HARROLD, Texas — A tiny Texas school district may be the first in the nation to allow teachers and staff to pack guns for protection when classes begin later this month, a newspaper reported.
Trustees at the Harrold Independent School District approved a district policy change last October so employees can carry concealed firearms to deter and protect against school shootings, provided the gun-toting teachers follow certain requirements.
In order for teachers and staff to carry a pistol, they must have a Texas license to carry a concealed handgun; must be authorized to carry by the district; must receive training in crisis management and hostile situations and have to use ammunition that is designed to minimize the risk of ricochet in school halls.
Superintendent David Thweatt said the small community is a 30-minute drive from the sheriff's office, leaving students and teachers without protection. He said the district's lone campus sits 500 feet from heavily trafficked U.S. 287, which could make it a target.
"When the federal government started making schools gun-free zones, that's when all of these shootings started. Why would you put it out there that a group of people can't defend themselves? That's like saying 'sic 'em' to a dog," Thweatt said in Friday's online edition of the Fort Worth Star-Telegram.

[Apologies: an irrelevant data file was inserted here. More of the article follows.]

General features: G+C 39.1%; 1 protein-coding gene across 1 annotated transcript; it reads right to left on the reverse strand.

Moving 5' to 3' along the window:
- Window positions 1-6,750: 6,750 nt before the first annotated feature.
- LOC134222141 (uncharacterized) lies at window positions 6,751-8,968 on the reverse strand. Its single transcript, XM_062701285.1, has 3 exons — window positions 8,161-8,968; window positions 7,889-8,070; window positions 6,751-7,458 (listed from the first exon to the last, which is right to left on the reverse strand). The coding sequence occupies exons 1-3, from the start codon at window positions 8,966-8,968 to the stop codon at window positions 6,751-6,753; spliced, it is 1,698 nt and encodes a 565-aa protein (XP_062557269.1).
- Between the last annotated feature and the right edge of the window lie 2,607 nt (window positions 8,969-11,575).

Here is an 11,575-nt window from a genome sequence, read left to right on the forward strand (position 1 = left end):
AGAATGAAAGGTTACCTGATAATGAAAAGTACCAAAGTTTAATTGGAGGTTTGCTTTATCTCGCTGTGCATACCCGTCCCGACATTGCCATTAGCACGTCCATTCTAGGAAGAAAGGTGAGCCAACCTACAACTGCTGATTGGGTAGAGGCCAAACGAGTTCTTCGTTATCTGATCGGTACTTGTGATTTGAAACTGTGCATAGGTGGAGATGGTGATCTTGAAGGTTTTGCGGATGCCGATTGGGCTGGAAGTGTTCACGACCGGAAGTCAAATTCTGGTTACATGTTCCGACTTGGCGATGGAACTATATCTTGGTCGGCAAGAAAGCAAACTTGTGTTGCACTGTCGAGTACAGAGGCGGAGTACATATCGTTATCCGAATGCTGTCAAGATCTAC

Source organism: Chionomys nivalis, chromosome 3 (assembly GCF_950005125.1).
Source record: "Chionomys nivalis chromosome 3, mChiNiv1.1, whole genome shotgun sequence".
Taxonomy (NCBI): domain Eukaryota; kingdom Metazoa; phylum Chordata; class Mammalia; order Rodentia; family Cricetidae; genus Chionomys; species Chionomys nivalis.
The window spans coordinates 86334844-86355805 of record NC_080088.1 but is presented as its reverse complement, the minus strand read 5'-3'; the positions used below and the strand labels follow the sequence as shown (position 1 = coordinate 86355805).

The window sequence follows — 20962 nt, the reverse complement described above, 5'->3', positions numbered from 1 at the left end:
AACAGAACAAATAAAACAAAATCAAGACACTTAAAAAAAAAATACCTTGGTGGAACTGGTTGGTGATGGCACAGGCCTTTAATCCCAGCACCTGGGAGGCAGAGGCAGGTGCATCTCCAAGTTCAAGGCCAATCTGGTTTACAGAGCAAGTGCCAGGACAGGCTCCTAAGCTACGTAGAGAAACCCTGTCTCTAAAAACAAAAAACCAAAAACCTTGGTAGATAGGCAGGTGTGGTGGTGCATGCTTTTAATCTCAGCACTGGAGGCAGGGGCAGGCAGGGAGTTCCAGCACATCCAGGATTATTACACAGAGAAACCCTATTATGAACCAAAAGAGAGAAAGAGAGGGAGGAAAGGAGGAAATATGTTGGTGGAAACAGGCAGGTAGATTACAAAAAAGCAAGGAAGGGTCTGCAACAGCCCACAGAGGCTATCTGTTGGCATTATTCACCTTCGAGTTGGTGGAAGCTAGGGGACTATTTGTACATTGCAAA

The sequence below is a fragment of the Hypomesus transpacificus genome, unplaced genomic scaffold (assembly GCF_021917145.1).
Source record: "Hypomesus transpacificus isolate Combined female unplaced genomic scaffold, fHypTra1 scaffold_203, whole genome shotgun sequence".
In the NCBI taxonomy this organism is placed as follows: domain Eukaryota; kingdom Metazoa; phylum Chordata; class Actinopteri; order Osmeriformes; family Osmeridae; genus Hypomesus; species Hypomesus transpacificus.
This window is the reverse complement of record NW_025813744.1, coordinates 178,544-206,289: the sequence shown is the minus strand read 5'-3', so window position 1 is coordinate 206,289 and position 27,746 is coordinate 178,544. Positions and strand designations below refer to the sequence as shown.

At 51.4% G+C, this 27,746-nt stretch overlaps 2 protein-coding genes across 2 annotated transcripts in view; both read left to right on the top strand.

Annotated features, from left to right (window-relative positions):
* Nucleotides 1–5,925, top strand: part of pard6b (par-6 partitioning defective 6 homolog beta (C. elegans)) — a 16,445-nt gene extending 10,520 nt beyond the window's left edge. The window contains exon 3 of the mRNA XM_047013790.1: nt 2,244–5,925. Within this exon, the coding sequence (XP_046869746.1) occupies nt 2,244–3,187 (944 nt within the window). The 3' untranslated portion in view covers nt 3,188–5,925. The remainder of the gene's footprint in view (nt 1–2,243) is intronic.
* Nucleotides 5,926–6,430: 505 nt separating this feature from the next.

Article here. Hopefully, we'll start to see more school districts adopt sensible policies like this. I suspect small, rural districts are the best initial candidates for this, although in some states the laws will need to be changed before the school districts can make the choice to allow armed teachers. Of course, there is no good reason to prohibit law-abiding citizens from carrying on school campuses either. Baby steps, baby steps.
According to this article, the teachers will be required to carry frangible ammo:
Only frangible ammunition, i.e., ammunition designed to have reduced ricochet hazard, will be permitted in firearms authorized to be on school property.
To the uninformed, the use of frangible ammo might seem like a sensible idea. Note, however, that such ammo is typically designed for use in training environments where shooters are shooting at steel targets at relatively close ranges. In such environments, frangible ammo does reduce the risk of ricochet injuries.
For defensive use, however, frangible ammo may not be the best choice. While reducing ricochets, frangible ammo may increase the risk of overpenetration, as the frangible bullets have no problem punching through soft targets, like people, and thus posing a potentially lethal risk to those behind the intended target. In contrast, expanding ammo such as hollowpoints are designed to expand and expend their energy in the human target, reducing the risk of overpenetration.
In addition, frangible ammo often uses "green" primers that are less reliable than traditional primers, and the frangible bullets are typically lighter in weight than similar non-frangible rounds. These lighter weight frangible bullets may not cycle autoloading pistols as reliably as the heavier traditional rounds for which those pistols were designed.